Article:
The world lost environmental leaders on Ethiopian Airlines Flight 302
Just six minutes after taking off from Addis Ababa on Sunday, Ethiopian Airlines Flight 302 lost contact with air traffic controllers and went down, killing everyone on board. In that moment, the world lost agents of change across multiple humanitarian and environmental movements. Many of the 149 passengers were headed to the fourth United Nations Environment Assembly in Nairobi. Among them were conference attendants leading work to end global hunger, take on plastic pollution in oceans, and make connections between climate change and gender inequity.
The event, attended by 4,700 people from around the globe, opened on Monday with a moment of silence for those who didn’t make it to their seats at the conference. Flags were flown at half-staff.
“Today we are starting with a somber mood,” said Joyce Msuya, acting executive director of the U.N. Environment, in a video statement. “We have lost our U.N. colleagues and other members of the environment community.”
The United Nations lost at least 22 staff members across its affiliate organizations. Seven of the victims worked for the U.N.’s World Food Program. “As we confront this terrible loss, we reflect that all these WFP colleagues were willing to travel and work far from their homes and loved ones to help make the world a better place to live in,” the agency said in a statement. “That was their calling.”
Victims hailed from 35 countries; more than 30 of those on board were Kenyans, including six who worked in the U.N.’s Nairobi office. The United Nations Environment Program is also headquartered in the Kenyan capital.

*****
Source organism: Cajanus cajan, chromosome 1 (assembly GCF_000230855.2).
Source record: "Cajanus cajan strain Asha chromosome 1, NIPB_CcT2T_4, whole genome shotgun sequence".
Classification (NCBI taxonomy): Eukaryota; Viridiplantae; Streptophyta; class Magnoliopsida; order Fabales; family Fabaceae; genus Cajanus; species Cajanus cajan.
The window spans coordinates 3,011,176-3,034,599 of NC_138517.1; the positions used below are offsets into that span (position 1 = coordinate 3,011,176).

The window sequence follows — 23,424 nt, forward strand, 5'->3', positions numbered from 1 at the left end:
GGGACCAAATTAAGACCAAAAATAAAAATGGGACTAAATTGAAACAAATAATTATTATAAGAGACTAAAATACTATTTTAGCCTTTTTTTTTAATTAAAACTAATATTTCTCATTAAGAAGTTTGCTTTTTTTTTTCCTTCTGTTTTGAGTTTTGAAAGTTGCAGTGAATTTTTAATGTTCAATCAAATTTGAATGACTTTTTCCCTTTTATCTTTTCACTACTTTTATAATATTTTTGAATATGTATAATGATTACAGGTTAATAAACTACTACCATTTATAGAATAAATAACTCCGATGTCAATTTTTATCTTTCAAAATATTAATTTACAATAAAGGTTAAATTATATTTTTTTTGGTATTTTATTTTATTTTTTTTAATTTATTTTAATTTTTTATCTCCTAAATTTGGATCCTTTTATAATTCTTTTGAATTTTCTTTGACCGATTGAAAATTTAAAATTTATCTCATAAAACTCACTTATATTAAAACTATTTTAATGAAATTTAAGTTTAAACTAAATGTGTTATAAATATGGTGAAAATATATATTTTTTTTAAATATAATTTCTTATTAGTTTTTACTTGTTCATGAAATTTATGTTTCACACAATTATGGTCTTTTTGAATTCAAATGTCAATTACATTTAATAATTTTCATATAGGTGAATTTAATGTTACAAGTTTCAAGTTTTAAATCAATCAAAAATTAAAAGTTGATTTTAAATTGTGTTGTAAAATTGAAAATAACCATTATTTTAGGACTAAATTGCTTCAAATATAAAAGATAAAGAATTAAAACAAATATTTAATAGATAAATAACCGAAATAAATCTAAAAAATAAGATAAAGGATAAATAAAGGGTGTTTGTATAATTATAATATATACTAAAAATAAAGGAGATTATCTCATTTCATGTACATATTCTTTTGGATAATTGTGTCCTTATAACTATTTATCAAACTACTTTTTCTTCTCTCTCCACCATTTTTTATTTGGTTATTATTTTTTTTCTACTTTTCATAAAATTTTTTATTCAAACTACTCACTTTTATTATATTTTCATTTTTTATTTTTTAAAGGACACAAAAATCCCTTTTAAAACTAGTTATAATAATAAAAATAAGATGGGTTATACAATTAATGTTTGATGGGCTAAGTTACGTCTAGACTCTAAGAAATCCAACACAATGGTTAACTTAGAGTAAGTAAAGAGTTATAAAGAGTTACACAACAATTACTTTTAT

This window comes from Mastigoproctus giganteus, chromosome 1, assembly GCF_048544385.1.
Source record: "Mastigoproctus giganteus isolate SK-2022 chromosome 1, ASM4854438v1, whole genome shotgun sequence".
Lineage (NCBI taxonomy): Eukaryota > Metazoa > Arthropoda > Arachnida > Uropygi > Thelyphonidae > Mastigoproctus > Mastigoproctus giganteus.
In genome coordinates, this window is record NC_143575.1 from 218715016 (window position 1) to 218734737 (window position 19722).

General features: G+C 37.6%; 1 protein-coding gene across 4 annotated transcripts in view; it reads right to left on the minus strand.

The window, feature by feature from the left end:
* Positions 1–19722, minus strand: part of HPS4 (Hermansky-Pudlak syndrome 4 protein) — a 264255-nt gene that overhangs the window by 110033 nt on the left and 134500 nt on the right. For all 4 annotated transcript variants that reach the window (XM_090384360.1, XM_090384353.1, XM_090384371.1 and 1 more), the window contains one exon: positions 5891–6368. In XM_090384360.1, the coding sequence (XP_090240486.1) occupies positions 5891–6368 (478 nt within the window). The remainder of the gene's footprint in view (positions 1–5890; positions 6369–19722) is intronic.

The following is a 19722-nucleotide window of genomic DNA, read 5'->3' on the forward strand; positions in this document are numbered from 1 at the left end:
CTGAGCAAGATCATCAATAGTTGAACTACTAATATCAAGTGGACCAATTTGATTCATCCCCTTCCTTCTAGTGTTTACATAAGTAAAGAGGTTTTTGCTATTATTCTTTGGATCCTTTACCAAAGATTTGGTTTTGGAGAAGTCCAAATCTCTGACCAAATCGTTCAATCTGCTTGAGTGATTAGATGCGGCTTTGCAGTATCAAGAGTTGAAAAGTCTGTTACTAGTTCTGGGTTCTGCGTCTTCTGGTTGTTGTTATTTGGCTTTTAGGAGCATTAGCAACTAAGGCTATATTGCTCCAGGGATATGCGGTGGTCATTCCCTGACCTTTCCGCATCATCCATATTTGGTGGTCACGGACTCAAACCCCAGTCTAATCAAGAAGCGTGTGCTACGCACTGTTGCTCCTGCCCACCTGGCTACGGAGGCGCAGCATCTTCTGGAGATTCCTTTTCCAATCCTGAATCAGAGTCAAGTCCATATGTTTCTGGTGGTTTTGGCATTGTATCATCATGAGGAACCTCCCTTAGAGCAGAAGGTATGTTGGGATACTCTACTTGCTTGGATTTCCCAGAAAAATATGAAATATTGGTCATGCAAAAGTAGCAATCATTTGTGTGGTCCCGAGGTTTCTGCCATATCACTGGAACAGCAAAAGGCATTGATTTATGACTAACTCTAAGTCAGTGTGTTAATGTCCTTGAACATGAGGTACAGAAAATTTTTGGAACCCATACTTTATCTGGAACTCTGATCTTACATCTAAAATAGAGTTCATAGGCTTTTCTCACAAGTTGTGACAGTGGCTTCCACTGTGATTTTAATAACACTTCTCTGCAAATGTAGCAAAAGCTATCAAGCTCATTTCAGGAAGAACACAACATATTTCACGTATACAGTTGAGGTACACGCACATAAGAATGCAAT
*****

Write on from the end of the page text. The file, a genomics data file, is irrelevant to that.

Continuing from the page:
Joanna Toole, from the United Kingdom, was on the flight to the conference as a representative of the U.N. Food & Agriculture Organization, working in its fisheries department. She described herself on LinkedIn as a specialist in marine conservation and animal welfare who was “passionate about creating sustainable change.” Her recent work focused on the environmental impacts of commercial fishing — especially from discarded fishing gear, which happens to make up a majority of the notorious 79,000-metric-ton pile of garbage floating in the Pacific.
Also on the flight was Sarah Auffret, a French-British environmental agent at the Association of Arctic Expedition Cruise Operators. She was planning to discuss how Arctic expedition cruise vessels can cut down on single-use plastics.
Another victim was Victor Tsang, program officer of the United Nations Environment Program’s Gender & Safeguards Unit from Hong Kong. He leaves behind a son and his wife, who is expecting. “When gender inequalities are so obvious, a business-as-usual approach will surely lead to exclusion and further marginalization of women,” Tsang said in a 2017 interview on the U.N.’s efforts to make gender a key component of its environmental work.
Delegates to the conference will meet throughout the week to discuss strategies for greening global consumption and production and helping the world achieve the climate goals set out in the Paris Agreement.
Even as global leaders remember the legacies of those lost, they are calling on their peers to take bold action. “We have compelling science that lays out the urgency with which we must act,” said Msuya. “We can no longer grow now and clean up later. We have reached the planet’s limits.”
“In the wake of this tragedy, it has been difficult to navigate how to proceed without showing disrespect to the many lives lost yesterday,” said Maimunah Sharif, acting director-general of U.N. Office in Nairobi and executive director of U.N.-Habitat, in a statement. “As the day and week unfolds, and the world’s global environmental leaders meet to discuss the future of our planet, we will not forget this tragedy, nor those that perished with it.”